Easily accessible from the MRT, the entrance of the night market is located right next to the Songshan temple and is conveniently situated beside a clothing outlet in Wufenpu and the Taipei New Horizon Shopping Complex. For an unforgettable night, shop to your heart’s content at the clothing outlet or shopping center, and then fill your belly with the well-known pork pepper buns, giant grilled squid, mochi, and of course Taiwan’s signature beef noodle soup!

Miaokou Night Market, Keelung

Located seven minutes away (on foot) from the Keelung train station, the Keelung (pronounced “Jeelong”) night market is one of the most famous night markets in the country. Known for its seafood, visitors to the Keelung night market will be able to enjoy the fresh sea breeze as they stroll along the boardwalk beside the water and enjoy the sight of large ships docked at the harbor.
The night market wraps around a local temple in the center of the city and is particularly well known for its lush seafood. From milk crab and stir-fried king crab legs to its barbecue squid and cuttlefish, Keelung night market is a definite must-visit for the seafoodie visitor!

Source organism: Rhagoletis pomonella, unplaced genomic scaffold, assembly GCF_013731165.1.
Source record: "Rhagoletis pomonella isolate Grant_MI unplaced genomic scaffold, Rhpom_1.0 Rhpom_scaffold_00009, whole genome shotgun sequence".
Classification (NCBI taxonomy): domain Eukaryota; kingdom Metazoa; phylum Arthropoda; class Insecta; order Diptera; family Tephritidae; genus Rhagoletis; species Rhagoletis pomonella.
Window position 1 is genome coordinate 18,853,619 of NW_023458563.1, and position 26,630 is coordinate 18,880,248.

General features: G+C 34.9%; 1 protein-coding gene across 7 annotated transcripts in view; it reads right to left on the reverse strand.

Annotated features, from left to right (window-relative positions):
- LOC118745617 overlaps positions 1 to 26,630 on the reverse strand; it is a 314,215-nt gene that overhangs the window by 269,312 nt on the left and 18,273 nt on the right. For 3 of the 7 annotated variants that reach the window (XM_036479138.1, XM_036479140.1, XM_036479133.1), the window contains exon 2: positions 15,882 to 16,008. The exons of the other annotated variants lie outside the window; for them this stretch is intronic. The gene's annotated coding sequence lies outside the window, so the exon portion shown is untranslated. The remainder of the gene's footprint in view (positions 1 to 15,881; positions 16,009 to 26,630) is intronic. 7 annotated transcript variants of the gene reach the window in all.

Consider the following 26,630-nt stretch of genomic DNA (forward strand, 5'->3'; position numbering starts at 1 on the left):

Central Taiwan

Feng Chia Night Market, Taichung

This night market/shopping town located within walking distance of Feng Chia University offers not only delicious foods and fashionable clothing for sale, but Taichung is also known for selling the cheapest, most fashionable mobile phones.
Comprised of one street, Feng Chia night market offers cheap and delicious and unforgettable foods and a friendly atmosphere–a true sensory feast for both eyes and tongue. Moreover, visitors are encouraged to rent an iBike (an iBike station is located at the main intersection of the Feng Chia road) and travel green through the area.
If you’re looking for churros, scallion pancakes, sweet potato balls or pork-stuffed rice-sausages, this is the night market for you!

Zhongxiao Night Market, Taichung

The Zhongxiao night market was historically the late-night snack center of choice during the Japanese colonial period. It was here that locals feasted on grilled duck, oyster vermicelli, and all sorts of seafood. It was also here where the Ding Wang Spicy Hot Pot originated.